To be blunt, the Democrats have few easy paths forward. In 2018, they have an enormous amount of Senate seats to defend, including some in red states. In the House, they still have a few dozen seats to flip until they win back the majority. The party is poised to be in the minority at least for the next four years. Meanwhile, it may be hard to develop a strong, progressive alternative vision to Trump because it seems likely they are going to have to fight to protect progressive gains made over the last few decades. Paul Ryan is already licking his chops about privatizing medicare and medicaid, which would unravel a large part of LBJ’s domestic legacy. In the “60 Minutes” interview that aired a few days ago, Trump warned that if Roe V. Wade is overturned, abortion rights will go back to the states and women will have to go to another state to get an abortion. The problem is that nearly 2/3 of state legislatures are in GOP control. So yes, I think the Democrats have quite a fight on their hands going forward, but if Trump’s governing is totally mismanaged, it is possible there could be another wave election, on par with 2006, which would give Democrats control of at least one branch of Congress.

Despite this, I have been amazed at how fast the left has organized. Already, there are mass protests planned for January 20 and 21, the weekend of the inauguration. The women’s march on the 21st appears to be gaining the most momentum, to the point where it already earned a story in the NYT. There are buses headed to that rally from all across the country, including in Scranton. I will be there with my partner, and we already know of a few friends joining us. Meanwhile, organizations such as Planned Parenthood and the ACLU have reported record donations since Tuesday’s results. Even locally, I have been meeting with people about what we can do in this community. This election has rattled enough people that they are wiling to fight over the next few years.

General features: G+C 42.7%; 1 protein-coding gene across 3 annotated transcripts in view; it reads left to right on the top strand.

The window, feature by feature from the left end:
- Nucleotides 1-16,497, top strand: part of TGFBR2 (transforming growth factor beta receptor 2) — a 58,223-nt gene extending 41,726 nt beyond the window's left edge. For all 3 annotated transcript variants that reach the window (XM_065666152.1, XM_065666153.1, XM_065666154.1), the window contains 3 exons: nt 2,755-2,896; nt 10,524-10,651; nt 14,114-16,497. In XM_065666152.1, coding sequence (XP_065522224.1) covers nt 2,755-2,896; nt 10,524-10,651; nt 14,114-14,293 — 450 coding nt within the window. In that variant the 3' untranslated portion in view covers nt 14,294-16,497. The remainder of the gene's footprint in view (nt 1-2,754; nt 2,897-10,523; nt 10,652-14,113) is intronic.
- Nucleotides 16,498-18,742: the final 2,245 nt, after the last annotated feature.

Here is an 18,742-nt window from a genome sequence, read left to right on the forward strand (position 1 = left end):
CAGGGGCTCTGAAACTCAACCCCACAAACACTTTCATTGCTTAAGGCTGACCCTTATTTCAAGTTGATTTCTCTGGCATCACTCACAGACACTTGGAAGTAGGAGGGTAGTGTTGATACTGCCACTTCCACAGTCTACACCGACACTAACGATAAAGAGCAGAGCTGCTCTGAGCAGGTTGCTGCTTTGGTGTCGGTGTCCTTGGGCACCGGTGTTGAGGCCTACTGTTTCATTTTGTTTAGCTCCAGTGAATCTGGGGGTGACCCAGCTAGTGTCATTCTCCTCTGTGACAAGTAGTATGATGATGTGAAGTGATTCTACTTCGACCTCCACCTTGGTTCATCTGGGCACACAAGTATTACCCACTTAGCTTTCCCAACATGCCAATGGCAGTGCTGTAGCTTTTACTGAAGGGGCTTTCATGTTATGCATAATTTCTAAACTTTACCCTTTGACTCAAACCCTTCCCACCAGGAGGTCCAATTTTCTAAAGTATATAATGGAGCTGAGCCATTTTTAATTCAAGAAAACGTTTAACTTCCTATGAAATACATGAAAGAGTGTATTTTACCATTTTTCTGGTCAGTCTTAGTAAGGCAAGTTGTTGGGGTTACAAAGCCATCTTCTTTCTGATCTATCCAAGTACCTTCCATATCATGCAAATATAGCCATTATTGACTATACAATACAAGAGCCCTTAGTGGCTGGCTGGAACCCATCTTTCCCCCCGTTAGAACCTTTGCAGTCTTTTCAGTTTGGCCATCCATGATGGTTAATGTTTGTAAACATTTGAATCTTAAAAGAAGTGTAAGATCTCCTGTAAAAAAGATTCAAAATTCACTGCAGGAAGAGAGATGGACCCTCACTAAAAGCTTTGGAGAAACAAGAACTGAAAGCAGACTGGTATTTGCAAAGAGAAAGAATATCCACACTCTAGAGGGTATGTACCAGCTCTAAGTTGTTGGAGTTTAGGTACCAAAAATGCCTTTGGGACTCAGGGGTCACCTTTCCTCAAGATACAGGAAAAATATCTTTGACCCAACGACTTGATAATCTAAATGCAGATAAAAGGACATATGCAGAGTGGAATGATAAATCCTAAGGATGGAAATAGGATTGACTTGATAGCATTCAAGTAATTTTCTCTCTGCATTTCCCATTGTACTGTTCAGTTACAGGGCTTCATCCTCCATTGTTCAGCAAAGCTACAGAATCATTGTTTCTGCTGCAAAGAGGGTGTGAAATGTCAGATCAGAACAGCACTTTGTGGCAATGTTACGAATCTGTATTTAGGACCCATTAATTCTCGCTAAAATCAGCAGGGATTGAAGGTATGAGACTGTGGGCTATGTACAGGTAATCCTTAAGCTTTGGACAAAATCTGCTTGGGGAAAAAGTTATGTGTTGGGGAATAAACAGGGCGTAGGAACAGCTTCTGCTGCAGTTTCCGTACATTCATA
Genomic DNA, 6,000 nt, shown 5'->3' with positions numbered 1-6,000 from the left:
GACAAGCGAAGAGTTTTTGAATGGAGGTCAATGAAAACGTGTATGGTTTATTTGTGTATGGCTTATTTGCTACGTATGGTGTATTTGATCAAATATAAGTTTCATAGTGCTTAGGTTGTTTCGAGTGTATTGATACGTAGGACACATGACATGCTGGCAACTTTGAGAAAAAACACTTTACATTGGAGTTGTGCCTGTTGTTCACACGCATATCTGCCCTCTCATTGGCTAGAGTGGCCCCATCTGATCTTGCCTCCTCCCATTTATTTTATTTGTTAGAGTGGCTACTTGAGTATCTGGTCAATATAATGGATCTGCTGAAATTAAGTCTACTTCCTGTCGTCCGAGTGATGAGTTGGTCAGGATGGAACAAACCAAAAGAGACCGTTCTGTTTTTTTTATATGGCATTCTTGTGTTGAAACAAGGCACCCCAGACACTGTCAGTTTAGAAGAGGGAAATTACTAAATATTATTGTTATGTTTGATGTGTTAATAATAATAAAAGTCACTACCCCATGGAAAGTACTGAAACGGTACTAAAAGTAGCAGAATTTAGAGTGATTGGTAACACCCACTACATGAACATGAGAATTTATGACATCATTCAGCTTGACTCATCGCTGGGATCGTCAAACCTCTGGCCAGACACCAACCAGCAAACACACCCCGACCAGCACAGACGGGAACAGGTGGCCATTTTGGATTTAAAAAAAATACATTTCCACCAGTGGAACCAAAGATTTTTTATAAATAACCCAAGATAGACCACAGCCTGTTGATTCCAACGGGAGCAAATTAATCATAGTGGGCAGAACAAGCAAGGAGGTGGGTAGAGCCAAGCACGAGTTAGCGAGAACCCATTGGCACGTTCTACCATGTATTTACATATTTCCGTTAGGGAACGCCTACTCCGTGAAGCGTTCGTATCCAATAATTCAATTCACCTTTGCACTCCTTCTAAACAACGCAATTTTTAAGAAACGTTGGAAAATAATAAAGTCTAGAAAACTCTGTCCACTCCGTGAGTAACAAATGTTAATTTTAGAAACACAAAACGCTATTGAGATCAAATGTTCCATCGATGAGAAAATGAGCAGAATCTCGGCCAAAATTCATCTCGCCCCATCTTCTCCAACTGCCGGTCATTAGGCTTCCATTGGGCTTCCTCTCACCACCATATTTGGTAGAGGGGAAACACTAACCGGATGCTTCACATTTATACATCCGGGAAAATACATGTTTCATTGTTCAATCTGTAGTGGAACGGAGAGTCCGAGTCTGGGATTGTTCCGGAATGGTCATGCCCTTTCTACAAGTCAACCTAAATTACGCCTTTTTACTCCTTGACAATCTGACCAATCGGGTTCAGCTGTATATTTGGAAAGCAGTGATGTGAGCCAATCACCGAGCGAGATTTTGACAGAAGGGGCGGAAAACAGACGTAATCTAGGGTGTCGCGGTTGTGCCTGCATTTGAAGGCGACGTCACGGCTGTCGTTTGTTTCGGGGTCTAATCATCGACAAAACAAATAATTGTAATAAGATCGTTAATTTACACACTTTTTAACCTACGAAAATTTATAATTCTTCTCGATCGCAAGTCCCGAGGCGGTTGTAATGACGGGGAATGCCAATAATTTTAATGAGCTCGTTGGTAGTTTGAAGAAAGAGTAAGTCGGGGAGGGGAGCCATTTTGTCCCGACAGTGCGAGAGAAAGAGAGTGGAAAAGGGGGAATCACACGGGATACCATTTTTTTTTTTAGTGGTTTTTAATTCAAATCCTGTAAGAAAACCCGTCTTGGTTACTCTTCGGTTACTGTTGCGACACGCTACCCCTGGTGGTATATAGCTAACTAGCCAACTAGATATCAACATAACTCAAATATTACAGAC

If you want to get involved, here are some easy ways:

  • Contact your  Senator and Congressman/woman. Tell them to be vigilant and NOT support any attempts by the new Trump administration to roll back women’s rights, LGBT rights, and civil rights. Tell them to NOT support any attempts to privatize the social safety net programs, namely Medicare, Medicaid, and Social Security.
  • Contact your local Senator and Congressman/woman and tell them to pressure Trump to rescind the appointment of white nationalist/alt-right leader Steve Bannon as top adviser.
  • Make a donation, no matter how small, to organizations that work to protect women’s rights, LGBT rights,  civil rights, and immigrants.
  • Plan to attend the inauguration protests. Go to rallybus.net. If you can’t be there, and if you can afford it, sponsor a bus seat for someone who wants to attend but can’t afford a bus seat.
  • Get involved in your community. Reach out to people that want to mobilize. There are more folks out there wanting to do something than you may imagine.